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    Facebook's Mark Zuckerberg creating new political non-profit

    5:52 AM, Mar 26, 2013   |    comments
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    UNDATED (CNN) -- Mark Zuckerberg is now trying to influence your life in a whole new way. The Facebook billionaire just made a major money move into politics, reportedly putting up $20 million of his own fortune to help launch a political nonprofit.

    Mark Zuckerberg is one of the youngest billionaires in the world: at just 28-years-old, he's worth $13.3 billion and his global empire, Facebook, has more than one billion unique visitors a month.

    Along with that money comes power, and lots of it. President Obama visited his company's headquarters, celebrities have showered him with attention, and Hollywood even made a movie about his life.

    But the sweatshirt-wearing Zuckerberg is looking to broaden his influence this year. Sources tell CNN he's one of a growing group of mega-wealthy tech stars throwing their famous names behind an issue advocacy organization to make waves in Washington.

    They're forming what's known as a 501(c)4, a non-profit organization that can raise unlimited amounts of money to lobby congress on the issues they care about, starting with immigration.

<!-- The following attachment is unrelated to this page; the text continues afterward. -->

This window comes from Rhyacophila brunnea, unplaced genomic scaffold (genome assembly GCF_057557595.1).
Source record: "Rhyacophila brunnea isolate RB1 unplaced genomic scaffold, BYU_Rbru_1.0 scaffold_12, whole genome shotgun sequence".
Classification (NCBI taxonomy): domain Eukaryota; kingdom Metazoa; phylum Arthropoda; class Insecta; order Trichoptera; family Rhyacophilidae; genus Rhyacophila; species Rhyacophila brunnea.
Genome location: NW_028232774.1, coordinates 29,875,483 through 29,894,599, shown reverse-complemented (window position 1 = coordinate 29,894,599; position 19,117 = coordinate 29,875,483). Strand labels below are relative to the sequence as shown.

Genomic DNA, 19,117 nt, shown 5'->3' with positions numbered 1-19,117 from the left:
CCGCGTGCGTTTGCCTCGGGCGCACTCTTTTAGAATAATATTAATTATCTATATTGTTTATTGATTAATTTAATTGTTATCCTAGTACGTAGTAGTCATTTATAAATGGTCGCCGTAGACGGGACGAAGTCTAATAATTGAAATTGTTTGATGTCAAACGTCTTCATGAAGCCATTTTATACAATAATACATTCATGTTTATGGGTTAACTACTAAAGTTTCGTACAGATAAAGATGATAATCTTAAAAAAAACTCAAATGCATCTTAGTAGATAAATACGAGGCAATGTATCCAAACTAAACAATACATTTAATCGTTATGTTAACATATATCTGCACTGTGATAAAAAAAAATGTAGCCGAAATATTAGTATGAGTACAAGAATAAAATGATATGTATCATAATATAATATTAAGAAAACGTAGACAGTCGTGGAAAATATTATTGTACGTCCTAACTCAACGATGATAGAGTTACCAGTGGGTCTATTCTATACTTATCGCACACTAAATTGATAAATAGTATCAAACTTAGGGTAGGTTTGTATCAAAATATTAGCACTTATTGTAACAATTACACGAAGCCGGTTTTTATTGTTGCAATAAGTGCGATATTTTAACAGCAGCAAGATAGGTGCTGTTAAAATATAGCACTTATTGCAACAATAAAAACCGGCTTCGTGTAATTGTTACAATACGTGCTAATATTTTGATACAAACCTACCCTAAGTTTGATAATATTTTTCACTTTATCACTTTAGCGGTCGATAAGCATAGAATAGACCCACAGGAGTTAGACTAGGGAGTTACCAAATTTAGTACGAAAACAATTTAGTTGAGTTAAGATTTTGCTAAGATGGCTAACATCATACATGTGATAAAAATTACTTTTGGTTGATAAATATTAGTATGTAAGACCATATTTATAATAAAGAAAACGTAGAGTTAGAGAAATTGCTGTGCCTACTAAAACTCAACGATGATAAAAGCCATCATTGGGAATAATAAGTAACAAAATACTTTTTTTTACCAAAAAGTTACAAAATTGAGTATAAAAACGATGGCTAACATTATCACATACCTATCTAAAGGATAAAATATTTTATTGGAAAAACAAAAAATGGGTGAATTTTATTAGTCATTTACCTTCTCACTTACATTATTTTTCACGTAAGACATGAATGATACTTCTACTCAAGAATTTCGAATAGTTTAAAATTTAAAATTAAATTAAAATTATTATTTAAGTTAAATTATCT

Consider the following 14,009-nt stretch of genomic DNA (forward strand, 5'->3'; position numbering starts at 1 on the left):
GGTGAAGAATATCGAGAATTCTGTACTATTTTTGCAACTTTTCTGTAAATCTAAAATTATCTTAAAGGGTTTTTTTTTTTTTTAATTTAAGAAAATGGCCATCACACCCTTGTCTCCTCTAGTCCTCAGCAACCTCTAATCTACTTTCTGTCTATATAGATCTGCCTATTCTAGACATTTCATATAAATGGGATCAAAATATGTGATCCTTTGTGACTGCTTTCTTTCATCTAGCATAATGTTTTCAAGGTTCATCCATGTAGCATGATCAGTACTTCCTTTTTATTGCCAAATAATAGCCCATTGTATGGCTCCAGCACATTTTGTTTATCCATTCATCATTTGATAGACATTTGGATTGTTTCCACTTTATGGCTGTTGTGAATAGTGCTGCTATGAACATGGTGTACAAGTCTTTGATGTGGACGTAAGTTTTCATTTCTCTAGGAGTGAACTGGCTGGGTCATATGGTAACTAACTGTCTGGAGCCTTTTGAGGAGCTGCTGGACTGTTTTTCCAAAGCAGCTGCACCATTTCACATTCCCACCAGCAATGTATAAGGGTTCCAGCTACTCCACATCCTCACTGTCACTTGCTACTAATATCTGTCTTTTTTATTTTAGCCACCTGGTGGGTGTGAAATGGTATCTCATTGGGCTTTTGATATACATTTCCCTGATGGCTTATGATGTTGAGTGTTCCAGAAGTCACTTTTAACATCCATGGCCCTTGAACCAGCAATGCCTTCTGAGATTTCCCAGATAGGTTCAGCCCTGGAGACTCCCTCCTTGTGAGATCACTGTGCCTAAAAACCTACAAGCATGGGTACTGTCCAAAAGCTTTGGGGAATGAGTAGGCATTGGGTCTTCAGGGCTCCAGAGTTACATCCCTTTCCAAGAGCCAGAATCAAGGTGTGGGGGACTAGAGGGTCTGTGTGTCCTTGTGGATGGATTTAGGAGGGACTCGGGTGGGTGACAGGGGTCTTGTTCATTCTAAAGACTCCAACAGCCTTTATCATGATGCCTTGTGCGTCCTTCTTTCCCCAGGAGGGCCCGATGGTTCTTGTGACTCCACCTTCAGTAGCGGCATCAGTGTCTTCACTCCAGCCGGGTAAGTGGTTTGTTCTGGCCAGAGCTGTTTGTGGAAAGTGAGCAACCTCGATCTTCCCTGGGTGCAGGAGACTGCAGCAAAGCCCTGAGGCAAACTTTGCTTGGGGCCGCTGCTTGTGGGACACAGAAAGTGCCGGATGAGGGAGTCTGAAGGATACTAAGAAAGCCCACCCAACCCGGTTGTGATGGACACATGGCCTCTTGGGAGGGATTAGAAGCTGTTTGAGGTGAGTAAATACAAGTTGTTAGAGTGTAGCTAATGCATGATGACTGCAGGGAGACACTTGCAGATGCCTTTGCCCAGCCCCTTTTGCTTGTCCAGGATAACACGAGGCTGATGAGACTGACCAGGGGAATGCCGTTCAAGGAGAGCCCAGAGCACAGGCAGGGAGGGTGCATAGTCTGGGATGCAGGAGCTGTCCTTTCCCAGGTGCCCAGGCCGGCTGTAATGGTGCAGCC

The issue is obviously an important one to Zuckerberg and his contemporaries: earlier this month, he and more than 100 other tech leaders wrote to President Obama urging him to move on immigration reform this year.

    The letter was organized by a bipartisan political policy network, TechNet, and included top executives from Yahoo, Oracle, eBay and Microsoft.

    Rey Ramsey, president and CEO of TechNet says, "There are other issues but we view this issue as a defining issue. Last century, people talked about the arms race. Well now it's all about the brain race. And so whoever has the best brains, the best minds, the best talent, is going to win that race. And that's what the United States needs, and immigration's at the core of that issue, so when you think of immigration, it's about bringing talent from all over the globe.

    After facing criticism for not giving away enough of his fortune, Zuckerberg made a splash on Oprah in 2010, announcing his plan to plunk $100 million into Newark, New Jersey's schools.

    Two years later, Zuckerberg and his wife gave 18 million Facebook shares, or roughly $500 billion, to the Silicon Valley Community Foundation for Health and Education Funding.

    But now, it's all about political influence. And Zuckerberg is playing both sides of the aisle, hosting a town hall for President Obama and a fundraiser for New Jersey's Republican Governor Chris Christie.

    In addition to immigration, techies are taking on other issues close to their hearts: education and technology. Jack Dorsey, co-founder of Twitter and the founder of Square, joined Zuckerberg, Bill Gates and a host of others in a campaign that encourages schools to teach computer coding.

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